As anyone who has adopted cloud in the enterprise knows, embracing cloud isn’t as simple as buying computer storage off a public cloud. The challenges encountered by traditional organizations that wish to embrace a cloud-enabled model can be significant. Moving large amounts of legacy and business-critical apps to the cloud, then developing, rolling out and securing new apps in this new environment, can be complex and confusing for even the most adept business technology teams.
The heart of the transformation lies in migrating existing applications, business processes and data and developing new applications that can take advantage of cloud capabilities. A big part of such a move requires the migration and re-architecting of all impacted applications and legacy systems to new cloud-based platforms. Then there is the added imperative around ensuring customers and internal stakeholders have the right levels of security and governance—making this a quantum step for most companies.
Equally challenging, most traditional businesses trying to make the move to cloud have IT operating models with infrastructure, staff, and workflows aligned with a centralized model—not to mention broader organizational silos that don’t lend themselves to exclusive or even extensive cloud-usage models.
For these reasons, and the lack of standardization in the cloud world, most initiatives at large companies are still relatively immature. Proof-of-concept pilot projects involving lower-profile, non-business critical applications are common, often followed by only-slightly broader initiatives involving a specific business unit or function. Looking at the shifting cloud landscape, we are only scratching the surface in terms of what’s possible.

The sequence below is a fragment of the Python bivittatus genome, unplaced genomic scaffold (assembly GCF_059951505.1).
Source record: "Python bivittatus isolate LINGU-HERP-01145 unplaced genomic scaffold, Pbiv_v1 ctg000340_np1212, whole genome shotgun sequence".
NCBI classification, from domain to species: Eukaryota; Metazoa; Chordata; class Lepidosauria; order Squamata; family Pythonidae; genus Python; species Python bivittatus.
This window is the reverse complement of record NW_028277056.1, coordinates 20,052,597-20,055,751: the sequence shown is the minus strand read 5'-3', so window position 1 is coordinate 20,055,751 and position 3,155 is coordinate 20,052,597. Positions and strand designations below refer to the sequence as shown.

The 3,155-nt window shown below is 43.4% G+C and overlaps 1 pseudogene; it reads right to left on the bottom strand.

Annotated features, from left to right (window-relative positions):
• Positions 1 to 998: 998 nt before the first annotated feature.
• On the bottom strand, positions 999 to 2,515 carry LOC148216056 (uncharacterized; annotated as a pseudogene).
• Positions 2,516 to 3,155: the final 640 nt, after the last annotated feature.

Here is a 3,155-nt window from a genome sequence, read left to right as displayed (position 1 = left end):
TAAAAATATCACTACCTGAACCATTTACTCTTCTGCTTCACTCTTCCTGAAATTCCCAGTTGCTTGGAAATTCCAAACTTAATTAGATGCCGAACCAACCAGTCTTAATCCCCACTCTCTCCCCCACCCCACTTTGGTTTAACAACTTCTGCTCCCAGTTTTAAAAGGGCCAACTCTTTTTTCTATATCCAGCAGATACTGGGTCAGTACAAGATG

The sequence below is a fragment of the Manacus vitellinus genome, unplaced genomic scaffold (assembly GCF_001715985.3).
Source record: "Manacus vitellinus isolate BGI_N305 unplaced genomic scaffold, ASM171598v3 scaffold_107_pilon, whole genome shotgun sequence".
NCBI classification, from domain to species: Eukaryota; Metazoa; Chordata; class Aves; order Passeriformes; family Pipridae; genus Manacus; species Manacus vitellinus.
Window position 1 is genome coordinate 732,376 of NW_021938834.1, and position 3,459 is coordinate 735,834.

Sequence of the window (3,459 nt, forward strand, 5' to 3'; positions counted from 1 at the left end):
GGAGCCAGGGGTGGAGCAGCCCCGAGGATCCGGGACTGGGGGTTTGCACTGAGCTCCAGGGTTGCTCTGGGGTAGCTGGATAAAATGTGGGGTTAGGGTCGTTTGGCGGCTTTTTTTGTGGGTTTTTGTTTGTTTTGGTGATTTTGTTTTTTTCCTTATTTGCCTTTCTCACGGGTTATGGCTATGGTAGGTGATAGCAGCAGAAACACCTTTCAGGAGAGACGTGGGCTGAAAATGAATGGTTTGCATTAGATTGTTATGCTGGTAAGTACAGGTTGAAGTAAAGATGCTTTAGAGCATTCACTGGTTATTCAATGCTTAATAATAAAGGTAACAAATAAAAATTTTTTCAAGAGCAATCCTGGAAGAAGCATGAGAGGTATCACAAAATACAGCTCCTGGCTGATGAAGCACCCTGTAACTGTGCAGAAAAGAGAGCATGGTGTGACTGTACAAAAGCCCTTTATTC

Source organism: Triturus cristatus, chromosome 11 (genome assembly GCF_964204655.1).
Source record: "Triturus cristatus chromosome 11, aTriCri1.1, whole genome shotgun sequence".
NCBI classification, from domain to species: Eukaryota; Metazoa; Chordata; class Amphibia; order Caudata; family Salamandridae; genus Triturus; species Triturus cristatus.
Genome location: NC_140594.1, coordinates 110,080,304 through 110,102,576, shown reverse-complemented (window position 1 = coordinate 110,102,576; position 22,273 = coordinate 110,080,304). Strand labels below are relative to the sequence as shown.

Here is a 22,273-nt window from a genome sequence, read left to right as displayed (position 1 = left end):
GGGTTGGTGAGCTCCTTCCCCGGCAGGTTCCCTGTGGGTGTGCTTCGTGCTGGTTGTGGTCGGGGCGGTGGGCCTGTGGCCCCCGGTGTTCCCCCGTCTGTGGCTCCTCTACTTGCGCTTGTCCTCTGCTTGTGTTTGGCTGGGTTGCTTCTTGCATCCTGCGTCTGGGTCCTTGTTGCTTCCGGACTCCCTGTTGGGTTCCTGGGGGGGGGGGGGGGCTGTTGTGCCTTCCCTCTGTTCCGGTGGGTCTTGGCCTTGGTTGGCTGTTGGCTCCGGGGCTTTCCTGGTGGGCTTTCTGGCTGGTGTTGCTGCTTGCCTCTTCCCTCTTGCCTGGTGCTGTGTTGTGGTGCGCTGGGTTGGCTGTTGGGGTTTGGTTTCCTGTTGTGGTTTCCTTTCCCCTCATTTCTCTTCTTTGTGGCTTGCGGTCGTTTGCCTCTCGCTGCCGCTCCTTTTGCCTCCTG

Setting your sights on cloud-based innovation
A recent Dell survey predicts that 40 percent of Fortune 500 companies will disappear in just 10 years because they will be out-innovated. Organizations need to figure out how they can innovate in order to stay relevant in today’s fast-moving digital world. Fortunately, there has never been a better time to start, or expedite, your cloud journey. The high degree of flexibility and variety of choice offered by today’s cloud providers, which include a mix of private and public solutions, enable business leaders to choose their own journey to the cloud.
Here are six steps to expedite your organization’s transition to a cloud-based delivery model and unlock innovation.
1. Conduct a thorough assessment focusing on your user base
As with any transformation journey, understanding your user base — both internal and external — is a critical first step. What form factors do users need to access? Are there latency considerations or unique user behaviors that could be impacted by a more distributed environment? Answering these questions will help you determine your top-line solution criteria, which feed directly into your cloud strategy.
2. Re-examine the structure of your teams and their workflows
One of the objectives of moving to a cloud-based environment is decoupling applications from specific hardware. You shouldn’t have to know where a particular application is running at any given time. If your teams are seated in a traditional manner — with a networking lead, hardware lead, and so forth — the lines between those roles start to blur when deploying and managing apps in a cloud environment.
You can’t depend on the historical handoffs between individual teams because it’s not efficient or effective in a distributed model. So you need to take a hard look at how your IT department is structured and look for ways to make it compatible with this dynamic new world.
3. Remember, it’s all about application design
Living in the cloud necessitates a specific set of application design requirements and considerations. BOTC apps, for example, have fault tolerance built in. It’s non-negotiable, and it’s a completely different way to design software. You also want to move applications as near as possible to those who need to use it in order to optimize responsiveness — which could make or break the usability and success of the program whether your users are internal, external or both.
These are just a couple examples of the nuances of cloud-based software design, but they stretch much further as you start to consider enabling true innovation. Your teams should be asking what improvements can be gained by designing key applications differently, which is a significant mindset shift beyond just thinking of the cloud as a hosting tool. The real value is when you can design (or redesign) applications to accomplish something altogether new.